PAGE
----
Watch: Jacob Rees-Mogg says MPs who want to stay home during pandemic are 'wet'
Jacob Rees-Mogg dismisses calls for MPs to return to remote voting
MPs raise concerns about increasing spread of COVID-19 by attending parliament when they could instead vote at home
But Commons leader Rees-Mogg says these concerns are “wet” when people such as nurses and supermarket workers have been going to work throughout pandemic
Jacob Rees-Mogg has said MPs who want to stay at home during the coronavirus pandemic are “wet”.
It comes amid calls for a return to remote voting in the House of Commons, with COVID-19 infections quickly increasing across the country.
Rees-Mogg dismissed these calls, pointing to how people such as nurses and supermarket workers have been going to work throughout the pandemic.
Speaking in the House of Commons on Thursday, SNP MP Tommy Sheppard pointed out many MPs live in areas which may soon be under “intensified” restrictions which prevent all but essential travel.
He said these MPs would still be able to travel to parliament under this essential travel exemption – but that this would be “perverse… if we have the ability to participate remotely”.
Rees-Mogg, the leader of the House of Commons, rejected this.
“We need to turn up to do our job. We are an essential service.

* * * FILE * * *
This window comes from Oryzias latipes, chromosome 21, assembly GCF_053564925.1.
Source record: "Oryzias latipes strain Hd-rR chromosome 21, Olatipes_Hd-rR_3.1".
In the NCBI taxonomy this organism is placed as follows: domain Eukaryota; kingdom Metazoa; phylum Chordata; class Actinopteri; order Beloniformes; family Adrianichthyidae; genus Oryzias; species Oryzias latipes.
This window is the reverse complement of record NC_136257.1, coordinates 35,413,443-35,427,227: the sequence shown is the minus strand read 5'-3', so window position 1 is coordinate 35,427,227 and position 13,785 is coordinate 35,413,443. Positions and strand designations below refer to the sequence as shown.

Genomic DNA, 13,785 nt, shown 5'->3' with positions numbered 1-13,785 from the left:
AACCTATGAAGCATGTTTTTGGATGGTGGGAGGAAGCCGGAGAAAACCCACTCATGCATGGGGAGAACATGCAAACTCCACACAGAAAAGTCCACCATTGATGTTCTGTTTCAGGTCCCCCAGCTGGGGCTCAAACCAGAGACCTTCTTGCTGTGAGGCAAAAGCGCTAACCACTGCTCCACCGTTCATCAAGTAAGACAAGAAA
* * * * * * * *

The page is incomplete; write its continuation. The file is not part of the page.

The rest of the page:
“And I think it’s pretty wet, quite frankly, that we expect doctors, nurses, police officers, people working in supermarkets, we expect the cleaners in the House of Commons to come round and do their job… and we say we’ve got to stay at home because we’re not willing to come.
“We have a duty to be here, our public duty – that’s why we were elected. We were elected to be an assembly of the nation, not people sitting remotely, throwing stones.”
Labour MP Ruth Cadbury also raised concerns, telling Rees-Mogg: “On days when there are votes, the 500-plus of us who are not self-isolating for health or public health reasons are required to be here to vote, crowding into corridors and halls of this building, putting ourselves and staff at additional risk – particularly as so many members don’t seem to respect the government’s rule on spacing.”
She asked what level of infection it would take for the government to allow MPs to return to online voting.
However, Rees-Mogg again dismissed this as he repeated what he had said to Sheppard: “The idea that democracy should be suspended when doctors are at work, nurses are at work, supermarket workers are at work... we are not some priestly cast above the rest of the nation.”
In late April, at the peak of the pandemic, “hybrid” proceedings were introduced to the House of Commons, allowing online voting.
This was dropped by Rees-Mogg at the beginning of June, though some MPs with certain health conditions are still allowed to vote by proxy.
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